By Joey Pribyl-Shay
There is a travesty hurting one of the largest communities in America. It’s a war between two groups fueled by greed which is only harming innocent supporters. Of course I’m talking about the NBA lockout. Fans of professional basketball across the nation wallow in pity as the NBA season is dismantled slowly while owners and players argue on how to split their hundreds of millions of dollars.
As I watched SportsCenter hoping for a story about a miraculous lockout lift, a commercial ran that stopped my heart. Last season’s MVP, Derrick Rose, entering a bullfighting ring, crossing over a swarm of matadors on his way to an emphatic dunk, has been the closest resemblance to any NBA action I have seen in months. Immediately I searched for the commercial on YouTube and apparently others were desperate for any display of basketball skills because there were already over two million views. Clearly the NBA has no intention of entertaining us for some time, so it was refreshing to get a glimpse of basketball through a TV ad.
Commercials are a type of advertisement that viewers have enjoyed for decades. Some of the most classic commercials have been with NBA players. Recently Nike amused us with puppet versions of Kobe Bryant and LeBron James. In the 90’s, we all witnessed a game of HORSE between Larry Bird and Michael Jordan for a Big Mac. These commercials have amused people for years.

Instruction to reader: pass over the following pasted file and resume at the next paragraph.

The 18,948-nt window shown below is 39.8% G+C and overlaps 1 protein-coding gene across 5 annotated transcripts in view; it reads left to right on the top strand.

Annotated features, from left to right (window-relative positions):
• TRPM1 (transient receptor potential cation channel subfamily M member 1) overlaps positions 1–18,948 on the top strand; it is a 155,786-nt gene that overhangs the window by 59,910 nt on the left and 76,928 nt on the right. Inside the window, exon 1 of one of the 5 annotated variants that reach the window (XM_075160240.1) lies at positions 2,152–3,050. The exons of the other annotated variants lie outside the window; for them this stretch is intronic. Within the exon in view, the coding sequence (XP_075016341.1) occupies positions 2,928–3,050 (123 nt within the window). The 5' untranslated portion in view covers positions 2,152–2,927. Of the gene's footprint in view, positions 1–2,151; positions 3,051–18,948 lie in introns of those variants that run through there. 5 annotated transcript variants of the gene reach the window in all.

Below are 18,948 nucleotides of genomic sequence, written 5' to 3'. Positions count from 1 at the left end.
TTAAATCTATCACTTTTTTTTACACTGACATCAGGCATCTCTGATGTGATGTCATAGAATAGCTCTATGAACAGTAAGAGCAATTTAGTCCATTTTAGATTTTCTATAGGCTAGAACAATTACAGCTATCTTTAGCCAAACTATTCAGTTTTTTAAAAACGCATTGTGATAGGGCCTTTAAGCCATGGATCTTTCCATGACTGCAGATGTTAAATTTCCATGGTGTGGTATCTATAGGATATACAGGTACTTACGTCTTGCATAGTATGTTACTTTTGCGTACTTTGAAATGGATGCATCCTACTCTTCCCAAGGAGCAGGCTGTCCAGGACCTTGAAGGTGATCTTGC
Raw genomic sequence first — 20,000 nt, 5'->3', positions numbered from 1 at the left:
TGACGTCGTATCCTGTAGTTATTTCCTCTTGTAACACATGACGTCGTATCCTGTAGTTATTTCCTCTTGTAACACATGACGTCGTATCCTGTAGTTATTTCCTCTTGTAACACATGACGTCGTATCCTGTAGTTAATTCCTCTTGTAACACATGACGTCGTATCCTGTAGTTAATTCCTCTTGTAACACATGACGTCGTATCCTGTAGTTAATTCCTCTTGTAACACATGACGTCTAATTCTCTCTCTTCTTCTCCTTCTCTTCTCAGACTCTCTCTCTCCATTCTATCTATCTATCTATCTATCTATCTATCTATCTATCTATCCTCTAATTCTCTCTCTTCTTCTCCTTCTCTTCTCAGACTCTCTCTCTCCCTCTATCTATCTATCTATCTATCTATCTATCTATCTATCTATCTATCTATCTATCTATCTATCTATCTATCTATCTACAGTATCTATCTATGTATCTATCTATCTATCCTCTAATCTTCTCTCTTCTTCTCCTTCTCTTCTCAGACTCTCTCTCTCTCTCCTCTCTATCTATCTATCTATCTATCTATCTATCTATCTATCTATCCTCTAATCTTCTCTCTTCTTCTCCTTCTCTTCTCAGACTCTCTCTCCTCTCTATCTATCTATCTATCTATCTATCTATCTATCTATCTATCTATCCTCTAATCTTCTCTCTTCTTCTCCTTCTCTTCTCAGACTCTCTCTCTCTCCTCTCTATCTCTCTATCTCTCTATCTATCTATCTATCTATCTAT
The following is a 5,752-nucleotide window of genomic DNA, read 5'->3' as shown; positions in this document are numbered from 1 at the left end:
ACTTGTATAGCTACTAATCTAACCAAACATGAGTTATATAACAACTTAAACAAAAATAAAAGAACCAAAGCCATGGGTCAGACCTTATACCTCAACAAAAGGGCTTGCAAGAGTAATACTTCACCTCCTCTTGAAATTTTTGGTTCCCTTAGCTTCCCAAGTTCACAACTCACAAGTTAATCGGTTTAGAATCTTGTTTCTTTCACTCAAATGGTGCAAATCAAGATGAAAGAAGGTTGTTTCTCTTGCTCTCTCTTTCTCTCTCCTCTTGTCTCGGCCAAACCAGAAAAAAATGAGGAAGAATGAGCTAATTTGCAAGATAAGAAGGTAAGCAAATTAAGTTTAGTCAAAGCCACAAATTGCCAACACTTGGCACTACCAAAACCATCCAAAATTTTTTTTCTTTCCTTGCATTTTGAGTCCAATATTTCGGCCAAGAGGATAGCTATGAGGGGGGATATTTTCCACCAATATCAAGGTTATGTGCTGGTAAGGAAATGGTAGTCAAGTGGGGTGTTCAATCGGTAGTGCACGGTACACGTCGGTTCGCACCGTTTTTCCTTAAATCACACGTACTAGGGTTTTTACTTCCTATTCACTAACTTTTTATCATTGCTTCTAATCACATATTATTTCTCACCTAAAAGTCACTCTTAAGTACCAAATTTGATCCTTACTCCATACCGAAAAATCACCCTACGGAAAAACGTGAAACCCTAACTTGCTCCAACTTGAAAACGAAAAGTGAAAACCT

However, certain advertisements have created a deep bond between player and fans. Professional basketball players are viewed differently than other athletes. Football and baseball players are hidden behind helmets and hats. In basketball, players’ faces and emotions are more exposed. Thus, fans feel closer to the athletes.
Commercials are an integral part of this relationship. In 1993, forward Charles Barkley was criticized for being a poor example to younger fans. He was notorious for stirring up controversy and getting in fights. A Nike commercial gave him a national platform where he denounced the idea that paid athletes should be role models. This allowed fans all over to see one of their icons with new perspective. Last year, LeBron James left his hometown Cleveland Cavaliers to play for the Miami Heat. People were angered that he left and how publicly he made his decision. Overnight LeBron went from one of the most beloved players to the league’s villain. His Nike commercial explained his thoughts on the public outcry. LeBron simply states that it was his choice and that everyone should move forward. These outlets allow fans to feel an interaction with their beloved heroes.
During the lockout it should be clear that the desire for player interface with fans is more imperative than ever. Obviously we will not be watching games in the near future, so I am begging that players don’t forget us and continue to entertain us through commercials.